Sunday, January 30, 2011

Little Bike

     Here is a strange dream I had some time ago, powerful enough for me to want to write it down and remember it:

                    From somewhere I got this extremely small motorcycle.  My friends randomleft before I did, I was kind of upset because of it and I knew I had to catch up to them.  So I jam off on this super little motorbike (don’t remember how it rode though…haha kind of dumb and dumber-ish).  The next thing I remember is going through a small town, on the concave of a hill.  I pulled off on the side.  There was a baseball park.  Something as wrong with the bike and I didn’t know what it was so I picked it up and shook it.  I could hear a little liquid sloshing around which told me the bike was out of gas.  There were people around by then, and I really don’t remember if the friends that I was catching up to were there, but I do remember distinctly a police officer stopping me.  He already had someone in the back.  It made me a little nervous!  He asked me what was wrong and I explained to him that I had run out of gas and he offered to take me to get more.  I know that I accepted the help but I don’t remember what happened after that.

     I’ve had dreams that were similar to this before, just a strange semi-reoccuring dream.  Strange that it’s impact on me was really great, but when I try to convey it into words, it just feels flat.  The creative part of the mind is an odd one, a real trickster.

Wednesday, January 26, 2011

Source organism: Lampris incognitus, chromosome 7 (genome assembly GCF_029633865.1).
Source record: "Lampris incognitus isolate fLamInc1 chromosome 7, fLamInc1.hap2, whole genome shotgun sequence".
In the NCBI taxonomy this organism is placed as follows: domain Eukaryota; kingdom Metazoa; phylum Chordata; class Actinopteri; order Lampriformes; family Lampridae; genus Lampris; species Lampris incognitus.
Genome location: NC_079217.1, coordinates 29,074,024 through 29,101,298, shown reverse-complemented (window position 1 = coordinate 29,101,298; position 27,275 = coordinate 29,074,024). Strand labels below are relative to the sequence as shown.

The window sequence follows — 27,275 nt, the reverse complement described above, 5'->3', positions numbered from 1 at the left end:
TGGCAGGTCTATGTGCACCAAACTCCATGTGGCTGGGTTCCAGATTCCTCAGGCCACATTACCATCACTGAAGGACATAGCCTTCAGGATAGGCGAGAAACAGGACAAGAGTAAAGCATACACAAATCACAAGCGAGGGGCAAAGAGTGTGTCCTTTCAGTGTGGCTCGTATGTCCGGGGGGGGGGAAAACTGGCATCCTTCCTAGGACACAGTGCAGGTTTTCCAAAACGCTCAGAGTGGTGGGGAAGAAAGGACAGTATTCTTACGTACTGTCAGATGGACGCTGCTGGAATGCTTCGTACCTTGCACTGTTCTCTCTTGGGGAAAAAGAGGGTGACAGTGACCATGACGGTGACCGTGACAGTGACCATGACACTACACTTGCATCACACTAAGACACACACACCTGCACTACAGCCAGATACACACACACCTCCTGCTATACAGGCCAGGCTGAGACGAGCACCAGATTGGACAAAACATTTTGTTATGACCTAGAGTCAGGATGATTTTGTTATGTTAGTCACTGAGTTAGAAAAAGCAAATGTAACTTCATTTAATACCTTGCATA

Sloppy Joe with Mac and Cheese for Lunch

DSCN0628       It’s no wonder why Americans are so fat.  Sloppy Joe’s and macaroni and cheese.  This is my lunch.  The sweet and tangy cavorts of tomatoes and ground beef, with many spices to tantalize the tongue, all on a toasted and buttered hamburger bun.  The mac and cheese adds its velvety presence to this homage of lascivious delights. And coffee.  I should mention that as well, though it may be pretty obvious to the casual reader.  All this builds up to an evocative dance of pleasure across all senses, a true moment of peripheral ecstasy.  Then it was promptly followed by a Drumstick.  I admit my diet is pretty lousy, incomplete as far as US standards go, but that's kind of like reading the instructions before trying out something completely new.

Monday, January 24, 2011

About a Dog

     That’s Tatti.  She’s a good girl.  But as she gets older she gets more and more stubborn.  She can go out to play and get bored of playing, then gets home and wants to play more.  This usually happens when I settle down to play some Borderlands or watch Hulu.  She sits right on the mouse and/or keyboard or sometimes sets up right in front of the TV asserting her self as the center of attention. Most of the time she listens only when there’s food involved.  The only thing she loves more than eating is chasing rabbits.  Except for swimming.  When she goes the beach she swims for so long I get worried and dogtempted to jump in after and pull her out before she swims to death.  Because she doesn’t listen she does what her heart tells her what is best for her.  I don’t blame her.  That's what life's all about.  She has quirks, temperament, and personality.  She’s more than a dog but less than a human. She's awesome sauce.